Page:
Q10. gBlood Farmersh and gPermanent Brain Damageh was re-released by Leaf hound Records. How did it go? I read that David hates gBullet in My Headh, so he wants to remove it.
No, I don't hate the song ? I wrote it! Where did you read that? ¦
Since we recorded it three times and it appeared on two previous CDS, a demo, and a compilation, I probably just said we didn't need to keep re-doing it!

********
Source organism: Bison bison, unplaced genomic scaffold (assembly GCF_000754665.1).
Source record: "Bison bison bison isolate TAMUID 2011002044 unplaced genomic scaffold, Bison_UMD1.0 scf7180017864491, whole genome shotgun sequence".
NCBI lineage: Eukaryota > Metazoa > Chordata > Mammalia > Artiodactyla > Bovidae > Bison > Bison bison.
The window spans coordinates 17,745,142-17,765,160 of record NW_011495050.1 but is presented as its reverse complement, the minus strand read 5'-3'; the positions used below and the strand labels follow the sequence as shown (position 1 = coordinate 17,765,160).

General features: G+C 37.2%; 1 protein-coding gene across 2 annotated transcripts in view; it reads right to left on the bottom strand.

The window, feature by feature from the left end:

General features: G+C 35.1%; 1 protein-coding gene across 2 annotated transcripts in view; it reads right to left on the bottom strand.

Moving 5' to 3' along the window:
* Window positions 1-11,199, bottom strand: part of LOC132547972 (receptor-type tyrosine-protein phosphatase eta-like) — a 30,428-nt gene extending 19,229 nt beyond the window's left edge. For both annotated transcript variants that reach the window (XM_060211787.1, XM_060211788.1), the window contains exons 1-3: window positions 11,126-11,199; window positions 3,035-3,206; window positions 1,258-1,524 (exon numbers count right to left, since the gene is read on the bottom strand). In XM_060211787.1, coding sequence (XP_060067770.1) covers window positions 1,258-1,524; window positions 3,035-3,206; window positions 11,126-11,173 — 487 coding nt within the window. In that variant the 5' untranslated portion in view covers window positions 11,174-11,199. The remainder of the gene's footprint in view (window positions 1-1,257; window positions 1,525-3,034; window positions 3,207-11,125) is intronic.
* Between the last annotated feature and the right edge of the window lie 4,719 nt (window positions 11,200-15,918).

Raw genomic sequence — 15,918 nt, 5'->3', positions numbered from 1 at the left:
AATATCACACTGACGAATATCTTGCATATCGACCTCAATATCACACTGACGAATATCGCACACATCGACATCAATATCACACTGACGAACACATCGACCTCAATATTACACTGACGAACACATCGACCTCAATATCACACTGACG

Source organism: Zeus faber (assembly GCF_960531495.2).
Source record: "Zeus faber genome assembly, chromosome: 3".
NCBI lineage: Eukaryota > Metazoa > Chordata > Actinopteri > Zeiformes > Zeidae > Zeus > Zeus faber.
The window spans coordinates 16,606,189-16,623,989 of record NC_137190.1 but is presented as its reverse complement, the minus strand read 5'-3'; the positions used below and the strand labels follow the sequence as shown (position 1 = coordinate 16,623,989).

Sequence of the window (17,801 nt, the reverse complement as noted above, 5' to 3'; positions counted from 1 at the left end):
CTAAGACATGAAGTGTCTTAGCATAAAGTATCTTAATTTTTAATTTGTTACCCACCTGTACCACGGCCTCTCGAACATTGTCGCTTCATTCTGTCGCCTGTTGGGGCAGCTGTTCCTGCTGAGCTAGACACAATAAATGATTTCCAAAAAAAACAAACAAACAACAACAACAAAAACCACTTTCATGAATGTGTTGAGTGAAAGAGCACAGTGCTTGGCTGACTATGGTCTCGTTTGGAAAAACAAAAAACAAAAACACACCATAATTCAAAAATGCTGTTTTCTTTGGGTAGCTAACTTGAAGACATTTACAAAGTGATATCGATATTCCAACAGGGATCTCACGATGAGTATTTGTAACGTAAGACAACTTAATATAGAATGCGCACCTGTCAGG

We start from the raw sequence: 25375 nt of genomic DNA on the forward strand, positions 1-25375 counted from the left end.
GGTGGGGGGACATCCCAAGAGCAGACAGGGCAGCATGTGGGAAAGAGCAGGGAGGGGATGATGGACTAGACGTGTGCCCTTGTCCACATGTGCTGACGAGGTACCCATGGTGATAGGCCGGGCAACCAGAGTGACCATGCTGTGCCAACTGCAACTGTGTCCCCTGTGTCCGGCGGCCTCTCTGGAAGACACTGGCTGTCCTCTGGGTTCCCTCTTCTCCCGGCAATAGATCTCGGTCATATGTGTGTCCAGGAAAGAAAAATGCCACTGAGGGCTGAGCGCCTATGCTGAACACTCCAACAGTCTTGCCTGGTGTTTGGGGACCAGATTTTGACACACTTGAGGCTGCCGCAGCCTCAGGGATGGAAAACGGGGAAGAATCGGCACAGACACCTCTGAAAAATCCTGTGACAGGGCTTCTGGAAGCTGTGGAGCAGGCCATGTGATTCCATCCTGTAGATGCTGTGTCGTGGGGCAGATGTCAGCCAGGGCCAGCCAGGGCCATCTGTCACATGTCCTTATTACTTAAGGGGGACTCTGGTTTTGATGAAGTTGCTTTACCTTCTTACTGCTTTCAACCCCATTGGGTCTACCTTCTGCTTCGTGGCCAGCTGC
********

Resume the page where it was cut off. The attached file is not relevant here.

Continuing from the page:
Toreno Kobayashi first got in touch with us in like 2001 and said he wanted to start a label so he could release the Blood Farmers album in Japan. I had been working on fixing up Permanent Brain Damage for a few years while working in recording studios. It was sort of my project that I used to learn mixing. It was really awesome to bring that material back to life, and finally have people hear it other than on some crappy cassette dub. After that I went and re-mastered the Hellhound album from the original tapes. I didn't know anything about recording when we made it and digital audio was kind of new. I didn't realize that what we delivered to Hellhound was like 4 th generation audio. It was so cool seeing those CD editions come out with the obi strips and bonus tracks and everything. Being on Leaf Hound records was really great. I feel like Toreno is the person that brought our name out of obscurity and helped get the music heard all over the world. I wish him the best and hope that he is doing well, wherever he is. It was very sad that the label ceased operations just as it was starting to take off.. He had just gotten the Rise Above catalog for Japan, and I was helping him negotiate a deal with Relapse for Leafhound in the US.